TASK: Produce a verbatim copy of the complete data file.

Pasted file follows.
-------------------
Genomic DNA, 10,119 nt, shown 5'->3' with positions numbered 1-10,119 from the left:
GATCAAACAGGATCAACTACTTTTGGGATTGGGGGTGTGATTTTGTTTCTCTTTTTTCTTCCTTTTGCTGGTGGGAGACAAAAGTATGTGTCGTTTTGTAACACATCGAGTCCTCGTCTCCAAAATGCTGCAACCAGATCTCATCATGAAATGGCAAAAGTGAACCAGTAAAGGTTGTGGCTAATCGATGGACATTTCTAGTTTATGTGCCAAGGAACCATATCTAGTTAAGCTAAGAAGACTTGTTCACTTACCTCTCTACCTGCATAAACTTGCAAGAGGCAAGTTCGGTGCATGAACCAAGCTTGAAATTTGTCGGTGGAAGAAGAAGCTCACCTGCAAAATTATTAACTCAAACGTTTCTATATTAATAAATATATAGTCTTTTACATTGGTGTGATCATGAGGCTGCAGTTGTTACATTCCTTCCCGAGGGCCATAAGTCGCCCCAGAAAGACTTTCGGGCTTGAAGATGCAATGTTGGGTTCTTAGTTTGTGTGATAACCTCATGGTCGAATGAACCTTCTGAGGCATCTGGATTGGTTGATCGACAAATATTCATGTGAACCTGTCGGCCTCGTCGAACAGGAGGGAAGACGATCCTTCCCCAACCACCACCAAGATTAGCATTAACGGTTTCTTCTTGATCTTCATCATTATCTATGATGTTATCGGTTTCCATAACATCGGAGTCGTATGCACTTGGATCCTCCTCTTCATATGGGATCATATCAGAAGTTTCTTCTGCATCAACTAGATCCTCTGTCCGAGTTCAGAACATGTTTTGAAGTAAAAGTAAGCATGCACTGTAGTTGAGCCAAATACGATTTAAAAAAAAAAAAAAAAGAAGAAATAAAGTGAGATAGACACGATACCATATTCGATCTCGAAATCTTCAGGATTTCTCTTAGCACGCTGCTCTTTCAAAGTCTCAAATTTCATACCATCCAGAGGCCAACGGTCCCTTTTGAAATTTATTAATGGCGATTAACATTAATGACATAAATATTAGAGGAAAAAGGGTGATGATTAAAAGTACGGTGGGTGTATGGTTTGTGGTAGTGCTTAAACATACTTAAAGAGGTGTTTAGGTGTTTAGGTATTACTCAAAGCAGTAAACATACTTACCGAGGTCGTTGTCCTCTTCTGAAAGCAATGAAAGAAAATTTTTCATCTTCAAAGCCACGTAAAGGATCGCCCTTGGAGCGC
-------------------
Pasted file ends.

Genomic DNA, 10,119 nt, shown 5'->3' with positions numbered 1-10,119 from the left:
GATCAAACAGGATCAACTACTTTTGGGATTGGGGGTGTGATTTTGTTTCTCTTTTTTCTTCCTTTTGCTGGTGGGAGACAAAAGTATGTGTCGTTTTGTAACACATCGAGTCCTCGTCTCCAAAATGCTGCAACCAGATCTCATCATGAAATGGCAAAAGTGAACCAGTAAAGGTTGTGGCTAATCGATGGACATTTCTAGTTTATGTGCCAAGGAACCATATCTAGTTAAGCTAAGAAGACTTGTTCACTTACCTCTCTACCTGCATAAACTTGCAAGAGGCAAGTTCGGTGCATGAACCAAGCTTGAAATTTGTCGGTGGAAGAAGAAGCTCACCTGCAAAATTATTAACTCAAACGTTTCTATATTAATAAATATATAGTCTTTTACATTGGTGTGATCATGAGGCTGCAGTTGTTACATTCCTTCCCGAGGGCCATAAGTCGCCCCAGAAAGACTTTCGGGCTTGAAGATGCAATGTTGGGTTCTTAGTTTGTGTGATAACCTCATGGTCGAATGAACCTTCTGAGGCATCTGGATTGGTTGATCGACAAATATTCATGTGAACCTGTCGGCCTCGTCGAACAGGAGGGAAGACGATCCTTCCCCAACCACCACCAAGATTAGCATTAACGGTTTCTTCTTGATCTTCATCATTATCTATGATGTTATCGGTTTCCATAACATCGGAGTCGTATGCACTTGGATCCTCCTCTTCATATGGGATCATATCAGAAGTTTCTTCTGCATCAACTAGATCCTCTGTCCGAGTTCAGAACATGTTTTGAAGTAAAAGTAAGCATGCACTGTAGTTGAGCCAAATACGATTTAAAAAAAAAAAAAAAAGAAGAAATAAAGTGAGATAGACACGATACCATATTCGATCTCGAAATCTTCAGGATTTCTCTTAGCACGCTGCTCTTTCAAAGTCTCAAATTTCATACCATCCAGAGGCCAACGGTCCCTTTTGAAATTTATTAATGGCGATTAACATTAATGACATAAATATTAGAGGAAAAAGGGTGATGATTAAAAGTACGGTGGGTGTATGGTTTGTGGTAGTGCTTAAACATACTTAAAGAGGTGTTTAGGTGTTTAGGTATTACTCAAAGCAGTAAACATACTTACCGAGGTCGTTGTCCTCTTCTGAAAGCAATGAAAGAAAATTTTTCATCTTCAAAGCCACGTAAAGGATCGCCCTTGGAGCGC